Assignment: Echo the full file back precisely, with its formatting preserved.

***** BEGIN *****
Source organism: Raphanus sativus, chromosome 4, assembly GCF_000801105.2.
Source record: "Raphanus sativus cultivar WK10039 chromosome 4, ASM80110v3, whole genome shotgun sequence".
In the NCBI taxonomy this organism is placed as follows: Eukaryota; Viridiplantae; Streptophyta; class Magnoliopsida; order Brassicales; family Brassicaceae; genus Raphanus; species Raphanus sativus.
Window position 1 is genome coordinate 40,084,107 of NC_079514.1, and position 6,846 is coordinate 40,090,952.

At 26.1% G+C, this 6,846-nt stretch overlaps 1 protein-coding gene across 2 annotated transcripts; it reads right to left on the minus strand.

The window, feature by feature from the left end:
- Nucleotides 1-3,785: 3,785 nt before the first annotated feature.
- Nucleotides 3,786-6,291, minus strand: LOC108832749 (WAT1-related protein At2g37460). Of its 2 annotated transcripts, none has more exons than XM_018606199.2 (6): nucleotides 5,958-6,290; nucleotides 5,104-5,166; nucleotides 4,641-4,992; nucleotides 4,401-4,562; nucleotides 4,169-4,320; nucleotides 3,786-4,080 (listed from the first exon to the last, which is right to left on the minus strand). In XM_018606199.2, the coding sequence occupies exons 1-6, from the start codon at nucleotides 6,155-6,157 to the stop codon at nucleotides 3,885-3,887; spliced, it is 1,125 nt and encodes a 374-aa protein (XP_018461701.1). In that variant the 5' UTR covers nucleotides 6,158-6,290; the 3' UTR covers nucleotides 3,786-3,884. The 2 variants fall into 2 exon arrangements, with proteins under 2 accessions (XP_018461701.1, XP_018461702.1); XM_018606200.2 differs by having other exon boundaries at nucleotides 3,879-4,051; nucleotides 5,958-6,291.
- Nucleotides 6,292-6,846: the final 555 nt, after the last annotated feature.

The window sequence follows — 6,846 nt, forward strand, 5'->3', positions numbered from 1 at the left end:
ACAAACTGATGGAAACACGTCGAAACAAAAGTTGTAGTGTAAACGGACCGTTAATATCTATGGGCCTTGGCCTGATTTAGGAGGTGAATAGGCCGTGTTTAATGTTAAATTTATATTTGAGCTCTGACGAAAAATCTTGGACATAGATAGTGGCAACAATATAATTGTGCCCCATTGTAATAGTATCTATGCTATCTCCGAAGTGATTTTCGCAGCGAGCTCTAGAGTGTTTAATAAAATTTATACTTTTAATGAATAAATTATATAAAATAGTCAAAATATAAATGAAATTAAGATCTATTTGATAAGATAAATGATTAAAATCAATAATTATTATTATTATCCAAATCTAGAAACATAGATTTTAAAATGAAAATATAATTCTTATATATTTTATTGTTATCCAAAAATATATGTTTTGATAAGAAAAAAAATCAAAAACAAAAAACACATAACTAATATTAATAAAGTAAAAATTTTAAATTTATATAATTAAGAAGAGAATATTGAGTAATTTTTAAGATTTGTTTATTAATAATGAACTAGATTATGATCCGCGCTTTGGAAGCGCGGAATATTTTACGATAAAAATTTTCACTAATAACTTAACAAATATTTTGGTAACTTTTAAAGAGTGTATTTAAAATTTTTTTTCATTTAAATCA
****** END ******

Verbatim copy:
Source organism: Raphanus sativus, chromosome 4, assembly GCF_000801105.2.
Source record: "Raphanus sativus cultivar WK10039 chromosome 4, ASM80110v3, whole genome shotgun sequence".
In the NCBI taxonomy this organism is placed as follows: Eukaryota; Viridiplantae; Streptophyta; class Magnoliopsida; order Brassicales; family Brassicaceae; genus Raphanus; species Raphanus sativus.
Window position 1 is genome coordinate 40,084,107 of NC_079514.1, and position 6,846 is coordinate 40,090,952.

At 26.1% G+C, this 6,846-nt stretch overlaps 1 protein-coding gene across 2 annotated transcripts; it reads right to left on the minus strand.

The window, feature by feature from the left end:
- Nucleotides 1-3,785: 3,785 nt before the first annotated feature.
- Nucleotides 3,786-6,291, minus strand: LOC108832749 (WAT1-related protein At2g37460). Of its 2 annotated transcripts, none has more exons than XM_018606199.2 (6): nucleotides 5,958-6,290; nucleotides 5,104-5,166; nucleotides 4,641-4,992; nucleotides 4,401-4,562; nucleotides 4,169-4,320; nucleotides 3,786-4,080 (listed from the first exon to the last, which is right to left on the minus strand). In XM_018606199.2, the coding sequence occupies exons 1-6, from the start codon at nucleotides 6,155-6,157 to the stop codon at nucleotides 3,885-3,887; spliced, it is 1,125 nt and encodes a 374-aa protein (XP_018461701.1). In that variant the 5' UTR covers nucleotides 6,158-6,290; the 3' UTR covers nucleotides 3,786-3,884. The 2 variants fall into 2 exon arrangements, with proteins under 2 accessions (XP_018461701.1, XP_018461702.1); XM_018606200.2 differs by having other exon boundaries at nucleotides 3,879-4,051; nucleotides 5,958-6,291.
- Nucleotides 6,292-6,846: the final 555 nt, after the last annotated feature.

The window sequence follows — 6,846 nt, forward strand, 5'->3', positions numbered from 1 at the left end:
ACAAACTGATGGAAACACGTCGAAACAAAAGTTGTAGTGTAAACGGACCGTTAATATCTATGGGCCTTGGCCTGATTTAGGAGGTGAATAGGCCGTGTTTAATGTTAAATTTATATTTGAGCTCTGACGAAAAATCTTGGACATAGATAGTGGCAACAATATAATTGTGCCCCATTGTAATAGTATCTATGCTATCTCCGAAGTGATTTTCGCAGCGAGCTCTAGAGTGTTTAATAAAATTTATACTTTTAATGAATAAATTATATAAAATAGTCAAAATATAAATGAAATTAAGATCTATTTGATAAGATAAATGATTAAAATCAATAATTATTATTATTATCCAAATCTAGAAACATAGATTTTAAAATGAAAATATAATTCTTATATATTTTATTGTTATCCAAAAATATATGTTTTGATAAGAAAAAAAATCAAAAACAAAAAACACATAACTAATATTAATAAAGTAAAAATTTTAAATTTATATAATTAAGAAGAGAATATTGAGTAATTTTTAAGATTTGTTTATTAATAATGAACTAGATTATGATCCGCGCTTTGGAAGCGCGGAATATTTTACGATAAAAATTTTCACTAATAACTTAACAAATATTTTGGTAACTTTTAAAGAGTGTATTTAAAATTTTTTTTCATTTAAATCA